Saturday, May 31, 2008

Re-post Of Hinava

Every end of May, rice harvest time is celebrated here. Called Kaamatan, the celebration lasts several days, in rural places, several weeks. I did a post on the celebrations last year and another on the best-known dish of the Kadazans, the largest indigeneous group in Sabah, and am reposting them here. It is a long weekend for us (not in other Malaysian state though) and my kitchen's closed because Hub and Wey have gone to Karambunai Resort for church camp while I'm holed up here with Ming who's still in the middle of his A Levels exam.

Hinava is a delicious, tangy, appetite-provoking raw fish salad. I've over-cooked the fish. It should just be blanched outside, either by boiling water or by lime juice, and still raw inside.

This is a probably the most famous dish of the Kadazans, the largest indigeneous group in Sabah. I've never made it until tonight and it turned out great! It's so easy to make too. Years ago when I was working in a bank, a hinava competition was held during the Kaamatan Festival (rice harvest festival) and I can't remember whether Dolly or Francesca's entry won but I took down both recipes so one of them mustn't been the winning entry, the other my pick. I've combined the two and given the credit to both.

Dolly and Francesca's Hinava
1 kilo king mackerel fillet, skin on & cut into strips or small cubes
juice from 10 limes
3 to 4 small red shallots, sliced or chopped finely
1 T finely julienned ginger
2 large chilies, cut into fine strips
4 to 6 small chilies, cut finely
1 small bittergourd, cut into very thin short slices & mixed with salt 15 minutes
dried and grated 'bambangan' seed (get it at Donggongon market)

1. There are 3 ways to prepare the fish:
a) Pour boiling water over fish in a bowl and drain well. Probably the best way but not the traditional way.
b) Put fish into a pot of boiling water for a few seconds and drain well. I did this tonight and the fish turned out a little coarse because it was cooked through and it broke up easily. Some people serve hinava mashed up. Yuks.
c) This is probably the most authentic way: steep the fish in the lime juice for 10 minutes. However, you'll need lots of lime juice. The citric acid will 'cook' the fish on the outside but leave the inside raw, giving it a smoother texture and a slightly chewier bite. I like this but will only attempt this with an absolutely fresh fish. Hubby will have to go fishing...
2. Wash the salted bittergourd twice with plenty of water to remove the bitterness and some of the salt. It should still taste slightly bitter and saltish.
3. Mix the fish with the lime juice and leave 10 minutes.
4. Mix everything together (using hands so the fish doesn't flake too much) and add more salt and lime juice to your liking. If you run out of lime juice by now, use rice or sushi vinegar.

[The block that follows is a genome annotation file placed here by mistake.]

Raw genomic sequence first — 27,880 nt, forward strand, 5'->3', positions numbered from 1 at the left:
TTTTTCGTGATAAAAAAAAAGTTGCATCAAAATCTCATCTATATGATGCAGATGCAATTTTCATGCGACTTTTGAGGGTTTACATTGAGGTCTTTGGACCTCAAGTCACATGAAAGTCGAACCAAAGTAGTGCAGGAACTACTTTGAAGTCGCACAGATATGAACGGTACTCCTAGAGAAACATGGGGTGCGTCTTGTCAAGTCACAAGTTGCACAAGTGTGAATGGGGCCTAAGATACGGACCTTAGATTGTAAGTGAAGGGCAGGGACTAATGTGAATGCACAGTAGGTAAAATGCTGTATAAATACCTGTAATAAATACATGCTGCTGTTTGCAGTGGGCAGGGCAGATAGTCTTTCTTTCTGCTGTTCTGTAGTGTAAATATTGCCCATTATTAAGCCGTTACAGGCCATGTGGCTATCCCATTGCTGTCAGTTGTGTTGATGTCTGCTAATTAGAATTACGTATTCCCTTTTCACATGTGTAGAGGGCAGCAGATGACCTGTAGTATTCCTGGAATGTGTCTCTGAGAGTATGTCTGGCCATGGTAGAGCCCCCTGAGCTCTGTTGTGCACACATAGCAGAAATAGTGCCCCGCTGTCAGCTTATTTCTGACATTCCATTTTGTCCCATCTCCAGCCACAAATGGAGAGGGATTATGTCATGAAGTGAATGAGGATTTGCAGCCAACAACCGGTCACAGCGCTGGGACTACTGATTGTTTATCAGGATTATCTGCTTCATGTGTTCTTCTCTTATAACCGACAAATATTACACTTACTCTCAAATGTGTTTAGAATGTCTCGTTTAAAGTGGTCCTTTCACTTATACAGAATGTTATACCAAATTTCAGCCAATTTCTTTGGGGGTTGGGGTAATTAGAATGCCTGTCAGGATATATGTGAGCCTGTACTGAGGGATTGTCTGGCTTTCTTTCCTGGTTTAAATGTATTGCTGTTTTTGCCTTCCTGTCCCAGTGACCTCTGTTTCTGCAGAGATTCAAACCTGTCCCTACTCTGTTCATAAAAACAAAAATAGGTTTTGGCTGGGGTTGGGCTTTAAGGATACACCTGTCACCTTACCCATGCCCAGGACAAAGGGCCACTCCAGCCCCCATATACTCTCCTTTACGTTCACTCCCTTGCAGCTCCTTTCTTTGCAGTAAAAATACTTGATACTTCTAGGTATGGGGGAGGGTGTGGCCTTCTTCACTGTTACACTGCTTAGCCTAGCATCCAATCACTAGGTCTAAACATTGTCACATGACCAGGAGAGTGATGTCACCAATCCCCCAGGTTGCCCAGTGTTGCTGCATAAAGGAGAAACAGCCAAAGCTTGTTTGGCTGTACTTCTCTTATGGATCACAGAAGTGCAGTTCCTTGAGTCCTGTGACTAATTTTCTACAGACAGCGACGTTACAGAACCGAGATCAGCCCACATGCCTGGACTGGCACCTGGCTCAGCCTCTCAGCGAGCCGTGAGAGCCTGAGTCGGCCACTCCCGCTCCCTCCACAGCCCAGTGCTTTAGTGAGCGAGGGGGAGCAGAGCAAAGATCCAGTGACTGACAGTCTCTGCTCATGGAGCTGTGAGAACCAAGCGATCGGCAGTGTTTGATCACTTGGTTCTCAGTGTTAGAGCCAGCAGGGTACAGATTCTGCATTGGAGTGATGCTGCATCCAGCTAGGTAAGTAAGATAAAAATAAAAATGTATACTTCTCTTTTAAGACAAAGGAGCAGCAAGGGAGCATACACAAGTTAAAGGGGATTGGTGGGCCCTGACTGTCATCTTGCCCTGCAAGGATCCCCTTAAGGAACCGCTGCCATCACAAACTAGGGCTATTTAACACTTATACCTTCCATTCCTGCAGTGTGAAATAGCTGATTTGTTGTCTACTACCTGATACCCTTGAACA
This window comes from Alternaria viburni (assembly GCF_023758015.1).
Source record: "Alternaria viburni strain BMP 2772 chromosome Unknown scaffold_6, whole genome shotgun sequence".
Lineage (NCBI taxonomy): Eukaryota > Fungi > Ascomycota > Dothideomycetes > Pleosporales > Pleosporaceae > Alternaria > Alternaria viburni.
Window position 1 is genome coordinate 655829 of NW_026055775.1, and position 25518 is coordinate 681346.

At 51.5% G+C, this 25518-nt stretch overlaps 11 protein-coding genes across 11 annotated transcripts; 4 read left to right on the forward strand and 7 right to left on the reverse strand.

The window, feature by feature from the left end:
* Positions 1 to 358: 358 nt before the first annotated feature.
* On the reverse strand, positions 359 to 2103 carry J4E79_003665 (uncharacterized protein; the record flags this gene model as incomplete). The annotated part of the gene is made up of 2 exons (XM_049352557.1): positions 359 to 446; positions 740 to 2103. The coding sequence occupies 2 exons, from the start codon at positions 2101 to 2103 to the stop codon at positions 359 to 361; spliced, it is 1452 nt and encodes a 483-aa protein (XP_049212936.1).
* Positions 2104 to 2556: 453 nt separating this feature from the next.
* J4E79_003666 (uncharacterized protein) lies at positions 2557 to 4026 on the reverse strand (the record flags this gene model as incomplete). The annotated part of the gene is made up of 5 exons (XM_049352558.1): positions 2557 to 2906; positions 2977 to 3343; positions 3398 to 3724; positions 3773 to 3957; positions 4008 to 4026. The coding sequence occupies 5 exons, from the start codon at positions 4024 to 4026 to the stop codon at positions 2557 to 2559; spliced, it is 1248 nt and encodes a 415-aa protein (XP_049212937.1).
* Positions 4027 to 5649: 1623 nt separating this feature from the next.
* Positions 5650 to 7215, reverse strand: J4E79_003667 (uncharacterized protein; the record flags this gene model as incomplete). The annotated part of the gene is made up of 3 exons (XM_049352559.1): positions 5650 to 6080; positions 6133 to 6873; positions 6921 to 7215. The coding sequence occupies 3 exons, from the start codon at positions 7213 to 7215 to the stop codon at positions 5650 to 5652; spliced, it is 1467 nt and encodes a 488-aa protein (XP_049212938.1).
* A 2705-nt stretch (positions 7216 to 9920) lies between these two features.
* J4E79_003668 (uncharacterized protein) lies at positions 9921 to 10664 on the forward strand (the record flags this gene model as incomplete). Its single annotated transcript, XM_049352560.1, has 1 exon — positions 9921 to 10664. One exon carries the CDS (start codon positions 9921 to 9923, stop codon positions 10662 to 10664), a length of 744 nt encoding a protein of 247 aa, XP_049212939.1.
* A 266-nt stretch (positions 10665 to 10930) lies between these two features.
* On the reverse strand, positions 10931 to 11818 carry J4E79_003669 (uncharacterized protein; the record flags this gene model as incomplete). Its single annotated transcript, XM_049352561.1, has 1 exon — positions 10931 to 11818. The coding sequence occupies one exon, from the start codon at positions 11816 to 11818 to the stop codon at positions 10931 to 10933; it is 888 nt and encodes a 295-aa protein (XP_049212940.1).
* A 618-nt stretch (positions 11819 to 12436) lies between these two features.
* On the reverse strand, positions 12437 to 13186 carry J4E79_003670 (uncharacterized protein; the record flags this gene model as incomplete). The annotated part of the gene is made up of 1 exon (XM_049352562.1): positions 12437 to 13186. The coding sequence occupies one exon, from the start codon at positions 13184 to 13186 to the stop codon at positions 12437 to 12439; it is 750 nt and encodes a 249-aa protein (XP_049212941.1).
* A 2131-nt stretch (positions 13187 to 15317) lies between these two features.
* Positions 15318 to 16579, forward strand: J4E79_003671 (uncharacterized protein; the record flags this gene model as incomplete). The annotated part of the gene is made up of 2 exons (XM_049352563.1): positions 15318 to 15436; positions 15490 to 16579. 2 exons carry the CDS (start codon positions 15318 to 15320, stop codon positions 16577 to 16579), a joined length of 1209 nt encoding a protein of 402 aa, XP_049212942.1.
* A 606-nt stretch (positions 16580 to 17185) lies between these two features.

5. Chill in fridge till ready to eat.

Note:This may be an acquired-taste dish. Ming loves it but Wey wouldn't touch it.This is like a raw fish salad so it goes with something stronger, like a curry or something deep-fried. You'll find this dish even in 5-stars hotels here this time of the year because the Kaamatan is celebrated end of May. You won't be able to get the bambangan (a brown-colored fruit that looks like the mango inside but is very fibrous and pungent) anywhere but here and omitting it is okay too for people who won't taste the difference (like me). I find that traditionally hinava is always made in a fish:bittergourd ratio of 90:10. However, we like it about 70:30 so its really up to you. In the pic above, I took away some of the veg to make it more authentic-looking.


Moodie Foodie said...

Wow...what an exciting time u had. It's a pity that all my life in Sabah, I've never really experienced this rice harvest festival. :(

Anyway, the fish dish sounds pretty easy to do, so hopefully I can make it once I find some king mackarel fillet here (are there any possible substitutes?)

P.S. I will be going back in about 3 weeks time, so I will keep u posted about meeting up? I hope u don't feel awkward about it...coz I kinda do (haha) but it will be interesting...

LilyAnette said...

I love Hinava! Thanks for the recipe and of course, the ever so scrumptious picture!

Precious Pea said...

Interesting! The Hivana sounded tasty. Must visit KK during this time of the year next time.

Terri @ A Daily Obsession said...

moodie: aiya...try joining the festival celebrations at least once. white fish with firm meat shd be fine but i really don't know what's safe to eat raw. ask ur fishmonger, or use sashimi-grade salmon??

lilyannette: will u be cooking it? tell me how it turned out, n what fish u used. the pic was taken a year ago with my little canon. ur pics r always beautiful. hey, i'm linking u--u frm sabah??

pp: oh yes, u'll enjoy the festival. hey, try making the hinava, really, it's yummy.

Terri @ A Daily Obsession said...

moodie: yes, do call me..i've met other bloggers b4 n got on well so i am looking forward to meeting u :) what's ur email? mine's

LilyAnette said...

Terri... yes I am from Sabah, the Land of Over-development! I miss the old Sabah and hopefully the next time I come back, old traditions like Kaamatan Festival and the nice beaches are still around!

Anonymous said...

heay cool this is like our local umai dish, i posted last year under asian seafood. we used assam payak which is the ultimate acid. umai is our local melanau dish.

so the local people in the sabah sarawak can have almost the same dish.

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